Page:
UK town to install statue to honour Indian soldiers
Moves are afoot to install a statue in a prominent location in the East Midlands town of Leicester to honour the contribution of Indian soldiers to the British Army during the First and Second World Wars.world Updated: Apr 06, 2010 13:25 IST
Moves are afoot to install a statue in a prominent location in the East Midlands town of Leicester to honour the contribution of Indian soldiers to the British Army during the First and Second World Wars.
A committee, called the Leicester United Group's War Memorial Committee, set up in 2009 to decide how the statue would look and where it would be placed, has identified the Peace Walk in Victoria Park in the town.
Local Indian-origin councillor Culdipp Singh Bhatti, who is a member of the committee, has a personal interest in the statue – his father-in-law, Captain Chajja Singh Kler, joined the British Indian Army at 16 and retired at 52.
Bhatti said, "There are lessons to be learnt about fighting together against ideas which threaten the way you live your life and I think it's important to get those across with the statue. We thought an appropriate location would be Peace Walk, near the current memorial, this would also show unity and the fact that everybody fought together."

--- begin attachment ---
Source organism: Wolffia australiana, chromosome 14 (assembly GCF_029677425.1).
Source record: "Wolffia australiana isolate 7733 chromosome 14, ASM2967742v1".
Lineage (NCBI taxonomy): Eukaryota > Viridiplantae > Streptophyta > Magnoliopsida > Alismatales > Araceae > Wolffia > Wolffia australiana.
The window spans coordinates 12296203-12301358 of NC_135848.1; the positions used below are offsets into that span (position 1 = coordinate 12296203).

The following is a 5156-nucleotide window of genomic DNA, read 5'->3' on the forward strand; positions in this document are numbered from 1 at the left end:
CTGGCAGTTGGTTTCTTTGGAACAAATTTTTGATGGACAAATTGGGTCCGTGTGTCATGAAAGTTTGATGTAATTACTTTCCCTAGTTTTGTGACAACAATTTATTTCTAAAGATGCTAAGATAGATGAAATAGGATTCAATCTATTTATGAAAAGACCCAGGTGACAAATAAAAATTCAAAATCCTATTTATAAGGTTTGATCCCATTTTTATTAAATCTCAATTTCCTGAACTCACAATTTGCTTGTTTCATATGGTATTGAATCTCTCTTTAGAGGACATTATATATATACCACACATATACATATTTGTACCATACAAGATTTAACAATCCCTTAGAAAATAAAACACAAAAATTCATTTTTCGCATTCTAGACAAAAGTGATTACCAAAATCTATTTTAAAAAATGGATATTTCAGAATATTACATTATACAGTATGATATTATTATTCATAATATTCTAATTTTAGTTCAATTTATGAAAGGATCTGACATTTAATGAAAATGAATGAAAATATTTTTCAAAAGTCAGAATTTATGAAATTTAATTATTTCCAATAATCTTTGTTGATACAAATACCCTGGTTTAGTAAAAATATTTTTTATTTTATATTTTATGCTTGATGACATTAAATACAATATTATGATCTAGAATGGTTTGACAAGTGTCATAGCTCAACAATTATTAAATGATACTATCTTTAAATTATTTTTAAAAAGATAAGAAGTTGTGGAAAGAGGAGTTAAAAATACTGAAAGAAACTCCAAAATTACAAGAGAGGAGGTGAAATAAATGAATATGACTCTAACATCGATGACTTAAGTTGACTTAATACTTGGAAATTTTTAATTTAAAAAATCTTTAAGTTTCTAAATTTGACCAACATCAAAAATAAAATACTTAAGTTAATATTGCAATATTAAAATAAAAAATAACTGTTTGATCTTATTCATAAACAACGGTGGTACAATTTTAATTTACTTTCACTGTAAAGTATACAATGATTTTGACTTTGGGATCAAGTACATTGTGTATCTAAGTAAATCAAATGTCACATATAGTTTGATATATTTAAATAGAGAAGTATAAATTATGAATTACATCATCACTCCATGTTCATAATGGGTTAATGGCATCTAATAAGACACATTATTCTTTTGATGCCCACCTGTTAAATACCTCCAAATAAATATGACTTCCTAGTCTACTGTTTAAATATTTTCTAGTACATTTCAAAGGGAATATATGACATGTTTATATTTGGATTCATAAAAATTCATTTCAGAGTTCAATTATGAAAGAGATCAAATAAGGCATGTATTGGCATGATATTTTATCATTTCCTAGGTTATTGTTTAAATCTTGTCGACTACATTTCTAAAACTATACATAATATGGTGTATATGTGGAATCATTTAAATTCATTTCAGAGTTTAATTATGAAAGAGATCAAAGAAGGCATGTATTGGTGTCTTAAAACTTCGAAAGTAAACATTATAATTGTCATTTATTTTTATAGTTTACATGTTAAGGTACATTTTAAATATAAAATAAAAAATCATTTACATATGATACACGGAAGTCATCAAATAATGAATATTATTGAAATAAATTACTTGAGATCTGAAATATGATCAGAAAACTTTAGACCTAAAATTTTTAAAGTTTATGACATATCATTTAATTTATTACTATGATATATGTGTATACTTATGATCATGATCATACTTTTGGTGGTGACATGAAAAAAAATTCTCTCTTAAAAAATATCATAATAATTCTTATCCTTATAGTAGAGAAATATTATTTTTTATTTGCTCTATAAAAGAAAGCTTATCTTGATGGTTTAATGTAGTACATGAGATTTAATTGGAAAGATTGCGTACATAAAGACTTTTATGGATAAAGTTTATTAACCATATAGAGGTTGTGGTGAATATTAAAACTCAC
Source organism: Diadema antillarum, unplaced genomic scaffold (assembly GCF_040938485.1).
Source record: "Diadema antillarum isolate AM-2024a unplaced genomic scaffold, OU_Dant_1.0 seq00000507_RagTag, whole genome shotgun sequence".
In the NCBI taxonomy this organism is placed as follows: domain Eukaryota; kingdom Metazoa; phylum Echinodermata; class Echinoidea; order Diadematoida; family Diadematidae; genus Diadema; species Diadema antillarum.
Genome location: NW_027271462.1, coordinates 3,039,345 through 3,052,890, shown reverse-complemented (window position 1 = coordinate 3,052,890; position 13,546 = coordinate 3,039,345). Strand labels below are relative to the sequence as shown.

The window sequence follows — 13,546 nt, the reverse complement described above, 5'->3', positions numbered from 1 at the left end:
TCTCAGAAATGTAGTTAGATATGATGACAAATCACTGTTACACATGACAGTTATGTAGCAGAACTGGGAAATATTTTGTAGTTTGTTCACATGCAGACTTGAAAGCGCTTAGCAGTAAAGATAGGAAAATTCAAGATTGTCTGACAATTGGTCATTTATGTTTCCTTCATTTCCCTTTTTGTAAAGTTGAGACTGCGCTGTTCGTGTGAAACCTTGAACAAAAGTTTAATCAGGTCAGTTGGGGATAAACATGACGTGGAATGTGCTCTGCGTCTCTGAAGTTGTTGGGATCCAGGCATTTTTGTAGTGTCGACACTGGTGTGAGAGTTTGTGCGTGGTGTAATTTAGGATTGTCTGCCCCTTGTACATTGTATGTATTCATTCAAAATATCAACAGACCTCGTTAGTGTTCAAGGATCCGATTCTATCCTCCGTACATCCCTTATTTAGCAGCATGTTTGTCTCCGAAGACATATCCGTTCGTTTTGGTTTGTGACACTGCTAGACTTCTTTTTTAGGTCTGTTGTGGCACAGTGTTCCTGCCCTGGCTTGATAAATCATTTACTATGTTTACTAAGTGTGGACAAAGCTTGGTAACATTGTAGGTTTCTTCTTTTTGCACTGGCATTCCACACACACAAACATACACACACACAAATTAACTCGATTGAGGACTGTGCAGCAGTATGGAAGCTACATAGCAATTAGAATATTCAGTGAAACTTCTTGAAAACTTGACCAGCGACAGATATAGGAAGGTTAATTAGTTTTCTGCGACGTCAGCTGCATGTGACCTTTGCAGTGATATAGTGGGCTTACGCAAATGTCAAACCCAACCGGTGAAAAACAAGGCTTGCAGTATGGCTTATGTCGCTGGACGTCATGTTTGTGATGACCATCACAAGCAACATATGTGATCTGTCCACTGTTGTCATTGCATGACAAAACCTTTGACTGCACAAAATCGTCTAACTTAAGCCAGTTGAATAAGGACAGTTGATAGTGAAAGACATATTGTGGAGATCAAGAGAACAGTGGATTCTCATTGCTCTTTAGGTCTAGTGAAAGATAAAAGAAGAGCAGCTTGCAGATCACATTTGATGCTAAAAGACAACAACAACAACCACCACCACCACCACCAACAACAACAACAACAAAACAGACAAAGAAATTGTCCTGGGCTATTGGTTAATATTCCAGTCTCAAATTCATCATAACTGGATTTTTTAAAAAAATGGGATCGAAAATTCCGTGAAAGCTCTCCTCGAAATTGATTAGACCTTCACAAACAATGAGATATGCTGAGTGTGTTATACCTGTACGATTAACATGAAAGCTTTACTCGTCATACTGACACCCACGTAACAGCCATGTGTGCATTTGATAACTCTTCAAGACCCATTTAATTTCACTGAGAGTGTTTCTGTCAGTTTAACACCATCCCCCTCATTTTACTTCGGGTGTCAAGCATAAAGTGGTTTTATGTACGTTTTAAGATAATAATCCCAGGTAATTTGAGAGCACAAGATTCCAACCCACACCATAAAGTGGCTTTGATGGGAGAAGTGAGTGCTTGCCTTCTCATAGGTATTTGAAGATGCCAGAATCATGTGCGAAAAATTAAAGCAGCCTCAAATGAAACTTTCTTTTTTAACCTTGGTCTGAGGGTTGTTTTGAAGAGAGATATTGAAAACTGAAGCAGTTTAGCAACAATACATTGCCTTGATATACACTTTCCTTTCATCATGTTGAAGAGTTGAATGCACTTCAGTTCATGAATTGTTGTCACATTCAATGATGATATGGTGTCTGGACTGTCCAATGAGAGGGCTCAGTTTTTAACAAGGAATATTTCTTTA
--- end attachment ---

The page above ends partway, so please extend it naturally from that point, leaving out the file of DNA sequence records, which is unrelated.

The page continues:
Committee secretary Raj Mann, whose two great-grandfathers fought for the British Indian Army, said, "I am pleased one of the main aims of the project is to educate our youth about the collective international sacrifice in the Great Wars".
Leicestershire county manager for the British Legion Richard Foster said, "As far as the Royal British Legion is concerned we give them our full support. Anyone who fights and dies for our country deserves to be honoured, our debt of gratitude is owed to everyone who fought for us."
Created in 1859, the British Indian Army existed until Indian Independence in 1947. The committee plans to ask Design students at local universities to draw up designs, which will be presented to Leicester City Council.
Committee spokesman John Coster said an important aspect of the memorial was including local people and materials. He said, "It's about celebrating our diverse city and showing the communities that live here have earned the right to call it home".